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Title: The epistemological paradox of translating autobiography : evidential stance in translated vs. non-translated autobiographies in English and Japanese
Author: Marshall, Sally Victoria
Awarding Body: University of Manchester
Current Institution: University of Manchester
Date of Award: 2013
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Much has been written on the position of the translator; the concept of ‘position’ being understood variously in terms of spatial, ideological, sociological, philosophical, or narratological orientation. The present research project contributes to this body of work through the empirical investigation of translator position as an epistemological function, examining patterns of evidential stance-taking in original vs. translated autobiographies. A defining characteristic of autobiographical writings is a NARRATOR=EXPERIENCER relationship: the narrator has privileged access to the memory from which the narrative is sourced. However, when an autobiography is translated, the connection between the narrator and the source of the narrative – the memory of the experiencer – is interrupted. The translation of an autobiography, then, presents an epistemological paradox: the translator’s first person discursive position is at odds with the evidential basis from which he or she narrates. This research aims to investigate the extent to which the translator’s occupation of the position of an autobiographical ‘I’ is purely nominal or extends to the experiential, asking whether the textual production of a translation reveals distance between the narrator and the autobiographical experiences being narrated – a NARRATOR≠EXPERIENCER relationship – or reveals empathetic identification between the narrator and the author, projecting a NARRATOR=EXPERIENCER relationship. Based on an assumed contrast between the phenomenological and narrative character of memories acquired by first-hand experience vs. memories based on other sources, a framework is developed for the analysis of evidential stance-taking in the narration of autobiographical memories. Focusing on the narration of acts of recollection and descriptions of how recalled experiences ‘seemed’ to the experiencer, patterns of complement choice (e.g. remember –ing vs. remember that) are differentiated on the basis of their construal of memories as being either ‘experiential’ or ‘non-experiential’ in character. Applying the framework to a purpose-built, bi-directional comparable corpus of translated vs. non-translated autobiographies in English and Japanese, the study reveals a tendency towards a less frequent construal of memories from an ‘experiential’ stance, and more frequent construal of memories from an ‘non-experiential’ stance in translated texts in both English and Japanese. However, variation in stance-taking exhibited between the individual texts comprising respective sub-corpora is also in evidence. The findings are interpreted as a manifestation of the NARRATOR≠EXPERIENCER relationship characteristic of translated texts in general, but also as a possible indicator of the influence of variable degrees of translator-author identification on individual translators’ negotiation of position.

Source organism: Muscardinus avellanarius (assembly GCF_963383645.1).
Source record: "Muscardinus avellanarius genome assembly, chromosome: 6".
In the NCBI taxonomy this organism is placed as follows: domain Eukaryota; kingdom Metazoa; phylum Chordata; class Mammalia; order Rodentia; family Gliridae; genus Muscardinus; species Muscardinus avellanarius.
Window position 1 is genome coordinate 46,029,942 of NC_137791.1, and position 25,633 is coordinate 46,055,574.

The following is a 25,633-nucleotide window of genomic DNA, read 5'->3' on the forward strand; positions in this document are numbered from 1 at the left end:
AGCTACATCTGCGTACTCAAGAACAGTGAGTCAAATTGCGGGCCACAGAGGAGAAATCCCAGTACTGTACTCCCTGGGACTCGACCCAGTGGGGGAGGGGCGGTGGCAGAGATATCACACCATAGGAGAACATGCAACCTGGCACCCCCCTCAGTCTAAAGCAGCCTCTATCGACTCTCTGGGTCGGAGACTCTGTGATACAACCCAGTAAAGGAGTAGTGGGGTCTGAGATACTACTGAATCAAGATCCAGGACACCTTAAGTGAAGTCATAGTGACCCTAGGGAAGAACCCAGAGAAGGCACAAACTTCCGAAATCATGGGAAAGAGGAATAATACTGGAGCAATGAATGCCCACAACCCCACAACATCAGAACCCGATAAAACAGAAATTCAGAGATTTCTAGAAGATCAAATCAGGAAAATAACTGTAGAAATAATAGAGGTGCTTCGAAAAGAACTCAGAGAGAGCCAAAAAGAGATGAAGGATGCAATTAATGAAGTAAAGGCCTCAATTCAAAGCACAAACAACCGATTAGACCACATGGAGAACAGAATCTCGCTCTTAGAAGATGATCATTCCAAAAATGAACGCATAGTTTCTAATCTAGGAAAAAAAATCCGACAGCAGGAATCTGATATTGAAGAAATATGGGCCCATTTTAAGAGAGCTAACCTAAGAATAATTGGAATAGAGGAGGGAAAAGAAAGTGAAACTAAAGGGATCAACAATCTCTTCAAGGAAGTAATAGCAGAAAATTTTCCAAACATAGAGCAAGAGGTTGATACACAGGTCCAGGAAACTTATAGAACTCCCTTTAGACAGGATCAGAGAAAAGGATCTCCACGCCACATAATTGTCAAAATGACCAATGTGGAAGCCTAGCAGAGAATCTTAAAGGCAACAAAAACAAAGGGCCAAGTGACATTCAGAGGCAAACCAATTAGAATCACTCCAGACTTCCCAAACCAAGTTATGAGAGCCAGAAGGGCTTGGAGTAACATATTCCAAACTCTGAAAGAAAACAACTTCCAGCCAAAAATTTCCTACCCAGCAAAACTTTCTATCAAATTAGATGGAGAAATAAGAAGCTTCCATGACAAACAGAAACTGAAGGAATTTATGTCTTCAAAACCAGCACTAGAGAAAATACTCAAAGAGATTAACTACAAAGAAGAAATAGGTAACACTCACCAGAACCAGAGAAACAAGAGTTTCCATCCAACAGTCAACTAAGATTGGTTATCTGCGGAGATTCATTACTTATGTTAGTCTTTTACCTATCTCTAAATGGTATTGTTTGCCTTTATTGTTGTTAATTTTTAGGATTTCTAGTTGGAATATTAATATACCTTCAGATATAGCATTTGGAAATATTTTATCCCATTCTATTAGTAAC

Supervisor: Bunt, Jonathan; Baker, Mona Sponsor: Arts and Humanities Research Council
Qualification Name: Thesis (Ph.D.) Qualification Level: Doctoral
EThOS ID:  DOI: Not available
Keywords: translation ; autobiography ; evidentiality ; English ; Japanese ; position ; distance ; empathy ; memory